USBGF memberships. Some ABT tournaments provide a dedicated Novice director to ensure a good experience for Novices, providing tips or special lectures for Novice players. The most successful tournaments are those that make a year-round effort to attract new players to local club tournaments through use of social media, particularly Facebook and MeetUp notices of meetings, as well as news and photos.

Most ABT tournaments now stream matches to a worldwide audience. The USBGF provides $6,000 annual support to help tournament directors cover the cost of streaming staff. We also sponsor streaming at the Backgammon World Championships in Monte Carlo. A total of over 350 matches were streamed in 2018 with USBGF support. For interested directors, the USBGF Remote Commentary Support Center arranges top-flight commentators for finals of ABT tournaments.

Corporate Sponsors

» The USBGF now has five corporate sponsors: Gammon Stuff, Gammon Guys, Cook Travel, GameSite 2000, and Geoffrey Parker Games. The criteria for USBGF corporate sponsorship include:

» The corporate sponsor must be a recognized provider of quality products and services.
» Owners, directors, officers, and management must have good reputation and standing in the community.
» The sponsor must not require an exclusive relationship with the USBGF.
» The sponsor must provide a significant benefit to the USBGF, ABT tournaments, and/or members.
» These include discounts on goods and services or provision of free goods and services such as backgammon equipment, software, publications, or airline travel/hotel accommodations.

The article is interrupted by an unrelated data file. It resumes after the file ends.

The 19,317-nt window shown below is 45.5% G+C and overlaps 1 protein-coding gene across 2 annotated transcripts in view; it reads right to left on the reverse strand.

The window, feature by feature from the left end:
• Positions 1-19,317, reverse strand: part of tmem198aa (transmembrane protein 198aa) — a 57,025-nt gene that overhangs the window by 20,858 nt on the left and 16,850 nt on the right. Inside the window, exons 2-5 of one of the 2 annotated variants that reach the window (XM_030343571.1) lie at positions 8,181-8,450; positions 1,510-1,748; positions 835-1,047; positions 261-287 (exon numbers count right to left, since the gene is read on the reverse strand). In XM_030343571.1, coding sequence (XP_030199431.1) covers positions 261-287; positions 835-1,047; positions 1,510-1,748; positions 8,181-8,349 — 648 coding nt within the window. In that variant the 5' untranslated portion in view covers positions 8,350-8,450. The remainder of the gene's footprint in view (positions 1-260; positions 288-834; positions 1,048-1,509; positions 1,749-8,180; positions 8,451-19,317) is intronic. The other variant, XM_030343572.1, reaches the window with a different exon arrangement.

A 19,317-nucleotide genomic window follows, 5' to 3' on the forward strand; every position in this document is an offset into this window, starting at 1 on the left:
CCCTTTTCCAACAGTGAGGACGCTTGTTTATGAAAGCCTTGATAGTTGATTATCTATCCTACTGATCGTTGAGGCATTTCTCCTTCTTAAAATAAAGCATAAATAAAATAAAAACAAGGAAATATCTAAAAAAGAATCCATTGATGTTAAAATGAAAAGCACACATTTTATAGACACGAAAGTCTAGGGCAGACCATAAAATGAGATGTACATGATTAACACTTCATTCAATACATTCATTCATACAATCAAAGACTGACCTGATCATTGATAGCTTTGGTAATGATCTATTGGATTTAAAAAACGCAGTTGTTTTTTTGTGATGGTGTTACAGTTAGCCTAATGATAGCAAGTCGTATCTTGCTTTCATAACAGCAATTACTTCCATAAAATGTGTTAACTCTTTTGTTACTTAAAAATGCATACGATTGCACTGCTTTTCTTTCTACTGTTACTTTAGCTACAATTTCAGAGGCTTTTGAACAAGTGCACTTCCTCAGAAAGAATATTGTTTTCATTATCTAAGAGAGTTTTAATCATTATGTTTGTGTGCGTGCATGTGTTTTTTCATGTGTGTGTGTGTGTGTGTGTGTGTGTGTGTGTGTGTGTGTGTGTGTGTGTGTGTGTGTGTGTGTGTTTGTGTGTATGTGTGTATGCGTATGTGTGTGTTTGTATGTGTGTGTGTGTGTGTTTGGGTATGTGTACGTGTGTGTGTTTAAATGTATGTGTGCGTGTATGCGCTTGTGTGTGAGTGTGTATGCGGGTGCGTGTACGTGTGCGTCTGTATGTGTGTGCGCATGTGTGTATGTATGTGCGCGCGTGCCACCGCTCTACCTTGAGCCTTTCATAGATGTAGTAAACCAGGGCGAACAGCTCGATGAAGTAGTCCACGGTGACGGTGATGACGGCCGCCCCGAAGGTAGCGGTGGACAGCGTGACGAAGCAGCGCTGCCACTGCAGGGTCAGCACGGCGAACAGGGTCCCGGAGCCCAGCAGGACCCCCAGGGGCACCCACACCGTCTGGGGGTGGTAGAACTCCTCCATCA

All corporate sponsors are recognized on the USBGF website and in our quarterly PrimeTime Backgammon magazine.

The first USBGF corporate sponsor was GameSite 2000, the maker of eXtreme Gammon software and host of the GammonSite backgammon server. GameSite 2000 provides a 20% discount to USBGF Premium members for first-time purchase of XG ($48 instead of $60), and gives all USBGF members a 30% discount on the annual fee for use of the GammonSite server ($14 instead of $20). The XG discount has been a key factor in increasing membership at the Premium level. The GammonSite server is one of five acceptable servers for USBGF Online Circuit tournaments. On occasion, we award an annual GammonSite membership to online tournament winners.

Gammon Stuff, the U.S. distributor of FTH backgammon boards and equipment, is a generous supporter of large ABT tournaments. It offers a free board valued at $950 to the nine ABT tournaments that had 100 or more entrants in the previous year.

Gammon Guys, the U.S. distributor of Artgammon backgammon boards and equipment, similarly offers a free backgammon board valued at $600 to 11 ABT tournaments with 10 or more Novice entrants in the previous year. The board is awarded to the winner of the Novice or Intermediate division.